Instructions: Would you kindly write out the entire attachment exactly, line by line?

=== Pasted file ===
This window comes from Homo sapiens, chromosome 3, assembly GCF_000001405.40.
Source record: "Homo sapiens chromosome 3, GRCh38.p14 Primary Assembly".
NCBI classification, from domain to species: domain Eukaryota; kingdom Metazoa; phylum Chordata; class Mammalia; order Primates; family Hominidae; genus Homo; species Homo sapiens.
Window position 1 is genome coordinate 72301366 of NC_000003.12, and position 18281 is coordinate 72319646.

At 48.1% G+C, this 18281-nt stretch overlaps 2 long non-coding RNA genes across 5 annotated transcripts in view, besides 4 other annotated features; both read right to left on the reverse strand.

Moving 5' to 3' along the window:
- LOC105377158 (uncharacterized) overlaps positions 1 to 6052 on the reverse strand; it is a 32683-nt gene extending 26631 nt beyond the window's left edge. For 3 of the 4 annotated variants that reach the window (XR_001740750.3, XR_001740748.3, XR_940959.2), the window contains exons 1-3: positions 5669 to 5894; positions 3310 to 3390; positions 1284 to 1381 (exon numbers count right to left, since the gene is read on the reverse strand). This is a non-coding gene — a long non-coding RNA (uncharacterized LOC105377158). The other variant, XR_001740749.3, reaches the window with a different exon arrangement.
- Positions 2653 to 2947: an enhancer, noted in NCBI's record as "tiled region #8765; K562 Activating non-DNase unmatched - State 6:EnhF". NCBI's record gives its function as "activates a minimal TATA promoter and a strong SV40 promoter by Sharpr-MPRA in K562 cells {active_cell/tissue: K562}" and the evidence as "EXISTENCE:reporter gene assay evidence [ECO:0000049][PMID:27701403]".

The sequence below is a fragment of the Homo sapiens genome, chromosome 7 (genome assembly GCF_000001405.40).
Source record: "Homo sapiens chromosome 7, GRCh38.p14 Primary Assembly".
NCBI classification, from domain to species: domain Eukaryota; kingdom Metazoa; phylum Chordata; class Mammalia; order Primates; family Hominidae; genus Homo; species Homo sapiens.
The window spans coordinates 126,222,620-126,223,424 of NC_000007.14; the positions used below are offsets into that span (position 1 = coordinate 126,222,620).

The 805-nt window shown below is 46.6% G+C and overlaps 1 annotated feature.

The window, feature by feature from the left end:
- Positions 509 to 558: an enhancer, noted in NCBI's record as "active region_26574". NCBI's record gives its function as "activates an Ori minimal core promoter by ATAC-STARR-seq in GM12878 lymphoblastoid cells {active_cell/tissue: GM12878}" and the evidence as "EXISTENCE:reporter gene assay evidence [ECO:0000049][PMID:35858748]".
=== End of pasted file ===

This window comes from Homo sapiens, chromosome 3, assembly GCF_000001405.40.
Source record: "Homo sapiens chromosome 3, GRCh38.p14 Primary Assembly".
NCBI classification, from domain to species: domain Eukaryota; kingdom Metazoa; phylum Chordata; class Mammalia; order Primates; family Hominidae; genus Homo; species Homo sapiens.
Window position 1 is genome coordinate 72301366 of NC_000003.12, and position 18281 is coordinate 72319646.

At 48.1% G+C, this 18281-nt stretch overlaps 2 long non-coding RNA genes across 5 annotated transcripts in view, besides 4 other annotated features; both read right to left on the reverse strand.

Moving 5' to 3' along the window:
- LOC105377158 (uncharacterized) overlaps positions 1 to 6052 on the reverse strand; it is a 32683-nt gene extending 26631 nt beyond the window's left edge. For 3 of the 4 annotated variants that reach the window (XR_001740750.3, XR_001740748.3, XR_940959.2), the window contains exons 1-3: positions 5669 to 5894; positions 3310 to 3390; positions 1284 to 1381 (exon numbers count right to left, since the gene is read on the reverse strand). This is a non-coding gene — a long non-coding RNA (uncharacterized LOC105377158). The other variant, XR_001740749.3, reaches the window with a different exon arrangement.
- Positions 2653 to 2947: an enhancer, noted in NCBI's record as "tiled region #8765; K562 Activating non-DNase unmatched - State 6:EnhF". NCBI's record gives its function as "activates a minimal TATA promoter and a strong SV40 promoter by Sharpr-MPRA in K562 cells {active_cell/tissue: K562}" and the evidence as "EXISTENCE:reporter gene assay evidence [ECO:0000049][PMID:27701403]".

The sequence below is a fragment of the Homo sapiens genome, chromosome 7 (genome assembly GCF_000001405.40).
Source record: "Homo sapiens chromosome 7, GRCh38.p14 Primary Assembly".
NCBI classification, from domain to species: domain Eukaryota; kingdom Metazoa; phylum Chordata; class Mammalia; order Primates; family Hominidae; genus Homo; species Homo sapiens.
The window spans coordinates 126,222,620-126,223,424 of NC_000007.14; the positions used below are offsets into that span (position 1 = coordinate 126,222,620).

The 805-nt window shown below is 46.6% G+C and overlaps 1 annotated feature.

The window, feature by feature from the left end:
- Positions 509 to 558: an enhancer, noted in NCBI's record as "active region_26574". NCBI's record gives its function as "activates an Ori minimal core promoter by ATAC-STARR-seq in GM12878 lymphoblastoid cells {active_cell/tissue: GM12878}" and the evidence as "EXISTENCE:reporter gene assay evidence [ECO:0000049][PMID:35858748]".